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The Relevance of Economics Through Real-world Business Examples
Macroeconomics with MyEconLab makes economics relevant by demonstrating how real businesses use economics to make decisions every day. And with an ever changing U.S. and world economy, the Sixth Edition has been updated with the latest developments using new real-world business and policy examples. Regardless of their future career path—opening an art studio, trading on Wall Street, or bartending at the local pub—readers will benefit from understanding the economic forces behind their work.
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0134435044 / 9780134435046 Macroeconomics Plus MyEconLab with Pearson eText (1-semester access) -- Access Card Package
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Glenn Hubbard, policymaker, professor, and researcher. R. Glenn Hubbard is the dean and Russell L. Carson Professor of Finance and Economics in the Graduate School of Business at Columbia University and professor of economics in Columbia’s Faculty of Arts and Sciences. He is also a research associate of the National Bureau of Economic Research and a director of Automatic Data Processing, Black Rock Closed-End Funds, and MetLife. He received his Ph.D. in economics from Harvard University in 1983. From 2001 to 2003, he served as chairman of the White House Council of Economic Advisers and chairman of the OECD Economic Policy Committee, and from 1991 to 1993, he was deputy assistant secretary of the U.S. Treasury Department. He currently serves as co-chair of the nonpartisan Committee on Capital Markets Regulation. Hubbard’s fields of specialization are public economics, financial markets and institutions, corporate finance, macroeconomics, industrial organization, and public policy. He is the author of more than 100 articles in leading journals, including American Economic Review, Brookings Papers on Economic Activity, Journal of Finance, Journal of Financial Economics, Journal of Money, Credit, and Banking, Journal of Political Economy, Journal of Public Economics, Quarterly Journal of Economics, RAND Journal of Economics, and Review of Economics and Statistics. His research has been supported by grants from the National Science Foundation, the National Bureau of Economic Research, and numerous private foundations.
Tony O’Brien, award-winning professor and researcher. Anthony Patrick O’Brien is a professor of economics at Lehigh University. He received his Ph.D. from the University of California, Berkeley, in 1987. He has taught principles of economics for more than 20 years, in both large sections and small honors classes. He received the Lehigh University Award for Distinguished Teaching. He was formerly the director of the Diamond Center for Economic Education and was named a Dana Foundation Faculty Fellow and Lehigh Class of 1961 Professor of Economics. He has been a visiting professor at the University of California, Santa Barbara, and the Graduate School of Industrial Administration at Carnegie Mellon University. O’Brien’s research has dealt with issues such as the evolution of the U.S. automobile industry, the sources of U.S. economic competitiveness, the development of U.S. trade policy, the causes of the Great Depression, and the causes of black—white income differences. His research has been published in leading journals, including American Economic Review, Quarterly Journal of Economics, Journal of Money, Credit, and Banking, Industrial Relations, Journal of Economic History, and Explorations in Economic History. His research has been supported by grants from government agencies and private foundations.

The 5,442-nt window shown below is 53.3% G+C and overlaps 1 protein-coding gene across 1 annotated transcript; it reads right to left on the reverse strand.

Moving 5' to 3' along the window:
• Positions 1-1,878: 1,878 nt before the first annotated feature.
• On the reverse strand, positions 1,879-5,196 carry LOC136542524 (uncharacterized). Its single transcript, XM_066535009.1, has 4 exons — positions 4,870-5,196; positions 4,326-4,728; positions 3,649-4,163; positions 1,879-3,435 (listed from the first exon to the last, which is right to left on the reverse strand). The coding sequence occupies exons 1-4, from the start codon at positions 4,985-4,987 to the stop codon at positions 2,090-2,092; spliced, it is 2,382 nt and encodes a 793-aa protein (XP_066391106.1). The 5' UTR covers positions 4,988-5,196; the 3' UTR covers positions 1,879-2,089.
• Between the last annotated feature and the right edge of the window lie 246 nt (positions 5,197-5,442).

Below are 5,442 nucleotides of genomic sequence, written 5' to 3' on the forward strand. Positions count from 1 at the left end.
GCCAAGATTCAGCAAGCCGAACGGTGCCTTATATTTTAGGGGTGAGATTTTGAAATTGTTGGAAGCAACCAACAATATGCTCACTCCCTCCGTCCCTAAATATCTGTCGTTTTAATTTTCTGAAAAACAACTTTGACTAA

Part 1: Introduction
1. Economics: Foundations and Models
Appendix: Using Graphs and Formulas
2. Trade-offs, Comparative Advantage, and the Market System
3. Where Prices Come From: The Interaction of Demand and Supply
4. Economic Efficiency, Government Price Setting, and Taxes
Appendix: Quantitative Demand and Supply Analysis
5. The Economics of Health Care
Part 2: Firms in the Domestic and International Economies
6. Firms, the Stock Market, and Corporate Governance
Appendix: Tools to Analyze Firms’ Financial Information
7. Comparative Advantage and the Gains from International Trade
Part 3: Macroeconomic Foundations and Long-Run Growth
8. GDP: Measuring Total Production and Income
9. Unemployment and Inflation
10. Economic Growth, the Financial System, and Business Cycles
11. Long-run Economic Growth: Sources and Policies
Part 4: Short-Run Fluctuations
12. Aggregate Expenditure and Output in the Short Run
Appendix: The Algebra of Macroeconomic Equilibrium
13. Aggregate Demand and Aggregate Supply Analysis
Appendix: Macroeconomic Schools of Thought
Part 5: Monetary and Fiscal Policy
14. Money, Banks, and the Federal Reserve System
15. Monetary Policy
16. Fiscal Policy
Appendix: A Closer Look at the Multiplier
17. Inflation, Unemployment, and Federal Reserve Policy
Part 6: The International Economy
18. Macroeconomics in an Open Economy
19. The International Financial System
Appendix: The Gold Standard and the Bretton Woods System